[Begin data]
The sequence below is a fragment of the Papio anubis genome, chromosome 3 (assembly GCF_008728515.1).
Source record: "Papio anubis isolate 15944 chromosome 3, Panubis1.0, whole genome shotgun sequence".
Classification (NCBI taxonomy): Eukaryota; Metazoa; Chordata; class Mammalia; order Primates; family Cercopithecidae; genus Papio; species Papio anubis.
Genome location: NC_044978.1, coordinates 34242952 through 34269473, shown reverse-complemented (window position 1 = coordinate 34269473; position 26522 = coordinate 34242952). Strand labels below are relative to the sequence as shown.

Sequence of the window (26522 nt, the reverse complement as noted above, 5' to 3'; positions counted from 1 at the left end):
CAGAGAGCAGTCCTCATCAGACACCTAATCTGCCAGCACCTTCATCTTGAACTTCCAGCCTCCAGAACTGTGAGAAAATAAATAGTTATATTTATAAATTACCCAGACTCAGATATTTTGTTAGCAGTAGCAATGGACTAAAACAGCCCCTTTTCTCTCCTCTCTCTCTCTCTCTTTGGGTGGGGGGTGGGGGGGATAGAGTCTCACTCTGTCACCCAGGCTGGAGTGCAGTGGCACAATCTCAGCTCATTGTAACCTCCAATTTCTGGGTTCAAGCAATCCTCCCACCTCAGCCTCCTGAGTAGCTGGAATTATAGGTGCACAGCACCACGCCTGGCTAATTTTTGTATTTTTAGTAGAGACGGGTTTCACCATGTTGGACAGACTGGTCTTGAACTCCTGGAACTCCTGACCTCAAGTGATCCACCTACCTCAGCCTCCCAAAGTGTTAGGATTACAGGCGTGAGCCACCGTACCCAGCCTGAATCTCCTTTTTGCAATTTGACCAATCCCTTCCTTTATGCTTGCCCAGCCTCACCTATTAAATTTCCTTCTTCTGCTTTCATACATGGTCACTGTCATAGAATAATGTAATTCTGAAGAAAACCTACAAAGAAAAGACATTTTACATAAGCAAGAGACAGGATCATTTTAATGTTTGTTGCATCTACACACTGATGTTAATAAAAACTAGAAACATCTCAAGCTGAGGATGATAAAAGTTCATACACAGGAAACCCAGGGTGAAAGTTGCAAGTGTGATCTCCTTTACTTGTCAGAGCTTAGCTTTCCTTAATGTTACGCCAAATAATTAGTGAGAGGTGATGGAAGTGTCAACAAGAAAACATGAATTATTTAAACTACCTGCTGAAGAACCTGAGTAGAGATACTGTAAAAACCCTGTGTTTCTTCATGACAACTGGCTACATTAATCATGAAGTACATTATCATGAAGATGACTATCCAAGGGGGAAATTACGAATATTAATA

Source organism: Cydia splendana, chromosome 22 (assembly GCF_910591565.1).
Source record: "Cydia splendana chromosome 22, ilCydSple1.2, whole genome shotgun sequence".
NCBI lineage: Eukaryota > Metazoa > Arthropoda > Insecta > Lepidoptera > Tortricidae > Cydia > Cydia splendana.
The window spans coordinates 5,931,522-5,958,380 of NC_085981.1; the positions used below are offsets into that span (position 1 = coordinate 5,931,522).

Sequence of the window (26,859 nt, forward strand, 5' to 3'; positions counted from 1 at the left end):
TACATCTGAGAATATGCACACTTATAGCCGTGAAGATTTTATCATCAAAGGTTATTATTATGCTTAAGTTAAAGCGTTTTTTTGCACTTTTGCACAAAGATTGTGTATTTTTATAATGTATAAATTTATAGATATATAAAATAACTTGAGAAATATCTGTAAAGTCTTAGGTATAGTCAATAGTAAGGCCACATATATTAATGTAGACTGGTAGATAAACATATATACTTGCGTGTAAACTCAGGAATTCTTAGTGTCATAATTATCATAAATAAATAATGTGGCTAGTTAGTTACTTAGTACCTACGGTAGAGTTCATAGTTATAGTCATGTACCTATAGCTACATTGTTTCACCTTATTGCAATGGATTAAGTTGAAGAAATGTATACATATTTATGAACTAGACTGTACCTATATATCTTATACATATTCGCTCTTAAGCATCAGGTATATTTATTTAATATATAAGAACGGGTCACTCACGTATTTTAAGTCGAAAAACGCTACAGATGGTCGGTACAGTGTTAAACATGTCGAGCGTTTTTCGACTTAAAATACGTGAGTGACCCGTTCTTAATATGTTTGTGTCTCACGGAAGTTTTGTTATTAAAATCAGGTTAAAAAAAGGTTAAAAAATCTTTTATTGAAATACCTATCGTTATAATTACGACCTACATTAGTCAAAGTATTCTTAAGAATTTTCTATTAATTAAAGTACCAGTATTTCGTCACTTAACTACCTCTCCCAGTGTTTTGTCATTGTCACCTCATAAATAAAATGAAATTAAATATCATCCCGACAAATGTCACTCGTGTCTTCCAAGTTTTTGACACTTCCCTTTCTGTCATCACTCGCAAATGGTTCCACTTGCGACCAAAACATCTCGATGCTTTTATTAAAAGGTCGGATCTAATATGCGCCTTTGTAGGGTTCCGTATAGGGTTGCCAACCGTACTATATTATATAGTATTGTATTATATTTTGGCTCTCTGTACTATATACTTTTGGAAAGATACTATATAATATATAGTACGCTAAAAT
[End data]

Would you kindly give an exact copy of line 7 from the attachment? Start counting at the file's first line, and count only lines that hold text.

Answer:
Source organism: Cydia splendana, chromosome 22 (assembly GCF_910591565.1).